British Journal of Nutrition

Full Papers

Tracking of fruit and vegetable consumption from adolescence into adulthood and its longitudinal association with overweight

Saskia J. te Veldea1 c1, Jos W. R. Twiska2a3 and Johannes Bruga1

a1 Department of Public Health, Erasmus University Medical Centre Rotterdam, Room AE-130, PO Box 2040, 3000 CA Rotterdam, the Netherlands

a2 Institute of Health Sciences, Vrije Universiteit, Amsterdam, the Netherlands

a3 Department of Clinical Epidemiology and Biostatistics, VU University Medical Centre, Amsterdam, the Netherlands


The objective of the present study was to assess to what extent fruit and vegetable intakes track over a 24-year time period and to assess longitudinal associations between fruit and vegetable intakes and (change in) BMI and sum of skinfolds. Dietary intake and anthropometrics were repeatedly assessed for 168 men and women between the ages of 12 and 36 years. Linear general estimating equations analyses were applied (1) to estimate tracking coefficients, (2) to estimate predictability for meeting the national recommendation for fruit and vegetable intake and for being in the highest quartile for fruit and vegetable intake, and (3) to estimate the association between fruit and vegetable intake and BMI and sum of skinfolds. We found that tracking coefficients were 0·33 (P < 0·001) for fruit intake and 0·27 (P < 0·001) for vegetable intake. Mean fruit intake decreased over a 24-year period. For fruit intake, predictability was higher in men than in women (OR 6·02 (P < 0·001) and 2·33 (P = 0·001) for meeting the recommendation for men and women respectively). After adjustment, fruit intake was not associated with BMI, but being in the lowest quartile of fruit intake was significantly associated with a lower sum of skinfolds. Women in the lowest quartiles of vegetable intake had significantly higher BMI and sum of skinfolds and also greater positive changes in these parameters. In conclusion, tracking and predictability for fruit and vegetable intake appear to be low to moderate, which might indicate that fruit and vegetable promotion should be started at an early age and continued into adulthood. Despite the fact that we only observed beneficial weight-maintaining effects of vegetable intake in women, promoting vegetables is important for both sexes because of other positive properties of vegetables. No evidence was found for promoting fruit intake as a means of weight maintenance.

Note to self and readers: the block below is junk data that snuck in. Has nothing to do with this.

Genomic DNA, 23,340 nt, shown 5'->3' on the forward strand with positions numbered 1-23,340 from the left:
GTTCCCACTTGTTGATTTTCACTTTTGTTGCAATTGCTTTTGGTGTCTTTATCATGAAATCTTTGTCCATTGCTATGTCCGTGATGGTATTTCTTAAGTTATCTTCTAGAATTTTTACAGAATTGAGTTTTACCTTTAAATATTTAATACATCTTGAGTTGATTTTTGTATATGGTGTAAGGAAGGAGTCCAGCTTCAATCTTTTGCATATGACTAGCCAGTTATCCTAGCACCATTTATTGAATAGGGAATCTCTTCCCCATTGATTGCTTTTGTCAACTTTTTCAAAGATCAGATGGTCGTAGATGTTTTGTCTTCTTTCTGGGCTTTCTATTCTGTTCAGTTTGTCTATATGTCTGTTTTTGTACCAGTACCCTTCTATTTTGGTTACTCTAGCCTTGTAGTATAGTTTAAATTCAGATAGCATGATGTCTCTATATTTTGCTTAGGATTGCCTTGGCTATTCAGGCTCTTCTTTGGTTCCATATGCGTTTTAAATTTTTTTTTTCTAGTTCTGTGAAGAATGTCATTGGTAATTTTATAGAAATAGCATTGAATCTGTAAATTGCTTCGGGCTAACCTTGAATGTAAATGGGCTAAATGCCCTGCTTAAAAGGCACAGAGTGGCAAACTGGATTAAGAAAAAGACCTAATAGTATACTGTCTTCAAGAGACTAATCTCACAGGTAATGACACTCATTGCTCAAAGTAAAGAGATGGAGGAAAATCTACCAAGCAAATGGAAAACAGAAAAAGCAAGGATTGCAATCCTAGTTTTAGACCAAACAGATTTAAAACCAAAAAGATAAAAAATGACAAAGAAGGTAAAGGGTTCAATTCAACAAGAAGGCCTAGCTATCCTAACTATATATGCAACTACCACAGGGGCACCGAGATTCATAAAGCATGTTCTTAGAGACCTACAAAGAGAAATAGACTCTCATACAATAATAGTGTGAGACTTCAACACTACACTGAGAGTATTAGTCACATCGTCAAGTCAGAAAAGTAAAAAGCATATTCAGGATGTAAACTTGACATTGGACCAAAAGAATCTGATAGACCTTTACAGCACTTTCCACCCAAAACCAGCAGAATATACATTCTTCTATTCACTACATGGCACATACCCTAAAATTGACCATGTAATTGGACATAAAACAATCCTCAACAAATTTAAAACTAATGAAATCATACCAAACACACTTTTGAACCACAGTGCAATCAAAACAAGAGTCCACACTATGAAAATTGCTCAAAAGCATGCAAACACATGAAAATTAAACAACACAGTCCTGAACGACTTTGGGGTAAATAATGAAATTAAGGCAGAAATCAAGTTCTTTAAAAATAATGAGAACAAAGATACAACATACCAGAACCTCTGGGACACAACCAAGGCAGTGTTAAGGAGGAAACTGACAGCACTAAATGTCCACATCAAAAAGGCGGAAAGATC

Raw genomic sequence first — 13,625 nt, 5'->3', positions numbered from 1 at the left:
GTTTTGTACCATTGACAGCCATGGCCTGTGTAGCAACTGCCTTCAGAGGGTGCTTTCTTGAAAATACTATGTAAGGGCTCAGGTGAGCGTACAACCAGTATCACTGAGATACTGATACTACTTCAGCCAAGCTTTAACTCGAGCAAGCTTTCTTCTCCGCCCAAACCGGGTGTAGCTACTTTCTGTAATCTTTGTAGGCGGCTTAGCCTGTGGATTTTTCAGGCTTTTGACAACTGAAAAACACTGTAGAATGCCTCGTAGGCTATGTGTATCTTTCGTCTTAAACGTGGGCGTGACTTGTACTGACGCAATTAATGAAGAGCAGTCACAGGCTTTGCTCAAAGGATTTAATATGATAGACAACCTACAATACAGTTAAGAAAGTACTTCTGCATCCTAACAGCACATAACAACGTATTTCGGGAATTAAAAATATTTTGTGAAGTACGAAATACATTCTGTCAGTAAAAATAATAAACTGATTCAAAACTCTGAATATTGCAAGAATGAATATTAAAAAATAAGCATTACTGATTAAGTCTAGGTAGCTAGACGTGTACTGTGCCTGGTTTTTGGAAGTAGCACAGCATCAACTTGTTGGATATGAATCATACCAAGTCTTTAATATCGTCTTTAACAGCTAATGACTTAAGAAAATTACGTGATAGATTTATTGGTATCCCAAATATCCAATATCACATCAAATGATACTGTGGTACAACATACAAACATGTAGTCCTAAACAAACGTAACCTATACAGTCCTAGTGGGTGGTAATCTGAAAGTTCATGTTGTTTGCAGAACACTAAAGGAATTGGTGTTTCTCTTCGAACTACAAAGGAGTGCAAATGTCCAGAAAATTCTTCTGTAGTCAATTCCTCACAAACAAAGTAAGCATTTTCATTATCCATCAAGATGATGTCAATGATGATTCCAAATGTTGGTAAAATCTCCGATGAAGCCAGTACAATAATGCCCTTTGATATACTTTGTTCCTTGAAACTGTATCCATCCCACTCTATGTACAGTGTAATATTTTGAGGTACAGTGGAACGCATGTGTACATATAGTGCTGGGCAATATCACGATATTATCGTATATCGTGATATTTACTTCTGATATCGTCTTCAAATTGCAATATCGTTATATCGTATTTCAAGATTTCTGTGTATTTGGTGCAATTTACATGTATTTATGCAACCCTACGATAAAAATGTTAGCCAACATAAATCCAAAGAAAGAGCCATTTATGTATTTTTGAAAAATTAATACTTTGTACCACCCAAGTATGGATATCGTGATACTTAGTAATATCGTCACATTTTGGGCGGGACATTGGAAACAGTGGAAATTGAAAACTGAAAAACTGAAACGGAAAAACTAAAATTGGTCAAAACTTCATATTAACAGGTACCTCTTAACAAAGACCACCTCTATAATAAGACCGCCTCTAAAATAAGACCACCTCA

(Received August 09 2006)

(Revised February 08 2007)

(Accepted February 12 2007)


c1 *Corresponding author: Dr Saskia te Velde, fax +31 10 4638474, email


Abbreviations: AGAHLS, Amsterdam Growth and Health Longitudinal Study